Predictions based on numerical measures of research quality were ‘wildly innacurate’, say mathematicians
A team of mathematicians who used metrics to predict the outcomes of the UK’s national assessment of research in 2014 have reported that their results were ‘wildly inaccurate’. The Research Excellence Framework (REF) relies on peer review, and some have claimed using metrics, such as citations, would be simpler and cheaper. But university managers would get more accurate predictions by tossing a coin, the researchers claim.
Ralph Kenna and colleagues at the Applied Mathematics Research Centre at Coventry University, UK, used a measure called the departmental Hirsch index, or departmental h-index, to predict REF 2014 outcomes. This attempts to measure the productivity and citation impact of a department. They looked at groups in biology (31), chemistry (29), physics (32) and sociology (25), but their predictions did not come close to either overall REF outcomes, or how institutions moved in the rankings relative to 2008’s exercise.
‘We found that the h-index is quite useless as a tool for predicting REF results,’ says Kenna. ‘Our recommendation is to forget about metrics as a proxy to REF.’
The team also investigated whether the h-index could be used as a ‘navigator’ to help managers gauge whether their university will go up or down in the rankings. Kenna says: ‘We found that they are useless there too. In fact sometimes they are worse than useless – correlation coefficients are negative in the case of chemistry and sociology [a score close to one is useful].’
The team makes a number of caveats, noting that the list of submitters to REF 2014 is different to that of 2008. It was also not possible to obtain the citation data, and therefore calculate h-indices, for some institutions. This reduction in dataset size can affect correlation coef?cients, they note.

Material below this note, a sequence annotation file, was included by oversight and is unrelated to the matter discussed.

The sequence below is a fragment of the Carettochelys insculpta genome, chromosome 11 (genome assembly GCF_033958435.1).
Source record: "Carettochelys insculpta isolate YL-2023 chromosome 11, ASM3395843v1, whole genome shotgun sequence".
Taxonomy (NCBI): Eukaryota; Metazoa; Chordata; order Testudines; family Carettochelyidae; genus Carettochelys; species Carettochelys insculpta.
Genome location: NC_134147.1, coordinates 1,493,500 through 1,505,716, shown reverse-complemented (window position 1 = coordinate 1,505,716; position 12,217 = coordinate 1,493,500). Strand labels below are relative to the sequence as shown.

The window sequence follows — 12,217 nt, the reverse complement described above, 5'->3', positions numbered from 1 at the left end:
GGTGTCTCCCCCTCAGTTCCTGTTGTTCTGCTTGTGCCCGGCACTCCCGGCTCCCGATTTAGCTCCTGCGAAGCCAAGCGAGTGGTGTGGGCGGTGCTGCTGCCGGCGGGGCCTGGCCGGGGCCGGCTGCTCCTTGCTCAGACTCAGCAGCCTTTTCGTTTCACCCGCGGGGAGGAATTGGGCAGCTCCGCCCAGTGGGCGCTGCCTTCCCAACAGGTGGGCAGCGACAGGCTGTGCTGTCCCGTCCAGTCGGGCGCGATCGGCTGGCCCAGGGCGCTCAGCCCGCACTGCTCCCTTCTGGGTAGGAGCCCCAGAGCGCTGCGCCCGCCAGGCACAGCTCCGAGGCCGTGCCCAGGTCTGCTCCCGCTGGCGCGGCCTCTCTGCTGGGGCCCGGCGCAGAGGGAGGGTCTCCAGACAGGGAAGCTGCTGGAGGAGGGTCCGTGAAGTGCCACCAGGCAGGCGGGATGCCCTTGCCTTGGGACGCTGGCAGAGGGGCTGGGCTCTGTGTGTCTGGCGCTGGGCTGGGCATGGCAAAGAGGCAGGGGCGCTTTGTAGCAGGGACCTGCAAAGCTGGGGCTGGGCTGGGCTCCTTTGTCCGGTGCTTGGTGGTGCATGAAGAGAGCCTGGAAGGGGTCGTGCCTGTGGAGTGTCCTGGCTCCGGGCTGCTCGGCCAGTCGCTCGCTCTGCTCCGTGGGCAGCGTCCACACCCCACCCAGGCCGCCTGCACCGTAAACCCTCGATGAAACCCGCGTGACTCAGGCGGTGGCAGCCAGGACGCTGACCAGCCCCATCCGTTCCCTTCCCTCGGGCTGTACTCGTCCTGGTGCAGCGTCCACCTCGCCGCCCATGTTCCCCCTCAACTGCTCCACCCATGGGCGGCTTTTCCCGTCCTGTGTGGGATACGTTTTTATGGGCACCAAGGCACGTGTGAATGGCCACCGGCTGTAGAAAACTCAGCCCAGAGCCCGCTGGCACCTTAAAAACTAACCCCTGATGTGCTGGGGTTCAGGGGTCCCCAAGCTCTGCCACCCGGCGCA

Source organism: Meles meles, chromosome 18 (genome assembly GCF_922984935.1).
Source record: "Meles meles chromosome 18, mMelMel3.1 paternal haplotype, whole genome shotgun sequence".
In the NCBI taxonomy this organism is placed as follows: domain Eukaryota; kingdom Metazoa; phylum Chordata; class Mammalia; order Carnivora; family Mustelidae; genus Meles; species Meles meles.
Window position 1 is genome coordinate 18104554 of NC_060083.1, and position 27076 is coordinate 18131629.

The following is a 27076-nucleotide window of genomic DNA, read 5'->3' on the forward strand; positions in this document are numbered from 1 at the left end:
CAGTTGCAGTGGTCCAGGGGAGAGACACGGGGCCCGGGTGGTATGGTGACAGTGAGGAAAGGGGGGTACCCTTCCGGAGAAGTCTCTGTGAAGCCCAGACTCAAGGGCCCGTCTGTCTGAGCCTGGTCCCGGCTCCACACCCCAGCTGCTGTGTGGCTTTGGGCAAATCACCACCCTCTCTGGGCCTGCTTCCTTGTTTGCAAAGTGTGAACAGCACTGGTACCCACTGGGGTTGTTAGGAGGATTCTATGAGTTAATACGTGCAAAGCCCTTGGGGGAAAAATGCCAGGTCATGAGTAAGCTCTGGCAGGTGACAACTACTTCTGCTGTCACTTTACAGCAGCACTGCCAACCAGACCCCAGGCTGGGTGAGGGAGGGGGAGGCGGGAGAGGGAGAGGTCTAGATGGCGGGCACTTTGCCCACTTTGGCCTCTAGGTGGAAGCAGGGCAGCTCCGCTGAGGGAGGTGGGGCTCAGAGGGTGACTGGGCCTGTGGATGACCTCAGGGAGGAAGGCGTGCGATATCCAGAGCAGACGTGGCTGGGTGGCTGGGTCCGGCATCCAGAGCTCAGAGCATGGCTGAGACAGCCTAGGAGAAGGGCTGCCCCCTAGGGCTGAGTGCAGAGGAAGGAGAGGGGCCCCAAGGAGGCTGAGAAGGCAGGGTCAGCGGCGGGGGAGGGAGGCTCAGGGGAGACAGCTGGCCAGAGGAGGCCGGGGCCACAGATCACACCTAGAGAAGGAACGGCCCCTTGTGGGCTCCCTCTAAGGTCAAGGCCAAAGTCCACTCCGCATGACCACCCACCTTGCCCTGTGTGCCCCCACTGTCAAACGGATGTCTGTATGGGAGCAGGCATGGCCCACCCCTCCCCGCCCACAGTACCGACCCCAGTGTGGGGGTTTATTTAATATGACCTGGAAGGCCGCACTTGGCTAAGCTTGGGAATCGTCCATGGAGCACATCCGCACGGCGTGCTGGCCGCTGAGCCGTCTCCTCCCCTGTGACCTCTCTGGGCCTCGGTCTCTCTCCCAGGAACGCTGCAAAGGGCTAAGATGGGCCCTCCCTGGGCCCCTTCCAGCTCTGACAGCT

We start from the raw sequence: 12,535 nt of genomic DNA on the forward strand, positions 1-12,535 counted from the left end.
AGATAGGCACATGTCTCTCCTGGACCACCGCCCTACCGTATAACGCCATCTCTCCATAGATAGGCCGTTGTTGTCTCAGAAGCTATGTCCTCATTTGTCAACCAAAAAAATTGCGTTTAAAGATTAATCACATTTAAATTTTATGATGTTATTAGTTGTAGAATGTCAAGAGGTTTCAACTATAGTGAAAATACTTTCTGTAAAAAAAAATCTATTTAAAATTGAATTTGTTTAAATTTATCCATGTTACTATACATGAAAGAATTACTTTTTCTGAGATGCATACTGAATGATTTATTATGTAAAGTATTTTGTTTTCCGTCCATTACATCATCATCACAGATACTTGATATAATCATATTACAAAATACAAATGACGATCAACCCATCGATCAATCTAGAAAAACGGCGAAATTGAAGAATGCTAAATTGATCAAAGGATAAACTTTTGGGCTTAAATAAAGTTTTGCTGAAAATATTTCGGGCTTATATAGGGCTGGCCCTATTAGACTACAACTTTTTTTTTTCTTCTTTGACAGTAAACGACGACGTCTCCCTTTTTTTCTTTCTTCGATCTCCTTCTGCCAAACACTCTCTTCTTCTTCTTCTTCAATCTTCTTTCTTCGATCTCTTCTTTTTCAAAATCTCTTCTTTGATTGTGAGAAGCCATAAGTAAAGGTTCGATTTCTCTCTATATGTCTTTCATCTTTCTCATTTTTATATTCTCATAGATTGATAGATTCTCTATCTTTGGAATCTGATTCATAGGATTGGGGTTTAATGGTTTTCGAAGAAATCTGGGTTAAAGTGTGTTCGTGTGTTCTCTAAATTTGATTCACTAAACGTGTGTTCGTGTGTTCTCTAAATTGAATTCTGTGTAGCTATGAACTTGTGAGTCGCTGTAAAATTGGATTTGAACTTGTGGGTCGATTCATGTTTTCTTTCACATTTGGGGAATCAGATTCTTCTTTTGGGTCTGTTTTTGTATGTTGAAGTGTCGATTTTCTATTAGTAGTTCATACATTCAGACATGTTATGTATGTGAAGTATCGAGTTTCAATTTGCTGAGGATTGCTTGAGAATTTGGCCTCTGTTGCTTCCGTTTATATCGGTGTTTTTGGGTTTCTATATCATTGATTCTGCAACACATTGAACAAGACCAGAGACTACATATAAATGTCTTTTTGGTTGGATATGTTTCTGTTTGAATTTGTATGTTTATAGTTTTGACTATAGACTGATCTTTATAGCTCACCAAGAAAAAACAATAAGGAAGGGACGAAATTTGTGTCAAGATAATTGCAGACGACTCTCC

Their conclusion is that quantitative metrics could be useful if used ‘in the correct manner’ by informed subject experts. But over-reliance on a single metric by persons who are not experts could be ‘misleading’.
While the paper shows very clearly that departmental h-index is not a good predictor of REF score it does not say if it is a better measure of the research quality of a department than REF, notes Tom Welton, dean of the faculty of natural sciences at Imperial College London, UK. ‘It would perhaps have been remarkable had there been strong correlations. The two are measuring very different things,’ he says. ‘The departmental h-index takes into account all of the outputs from a department and tells you how much the people actually working in the same area used these to inform their own work. The REF analysis tells you what a group of identified experts thought of a selected subset of these outputs. The latter tells you about individual acts of excellence, whereas the former tells you about strength in depth.’ Welton adds that both should be equally valued in any quality-based research funding mechanism.
O Myrglod et al, Scientometrics, 2015, DOI: 10.1007/s11192-015-1567-9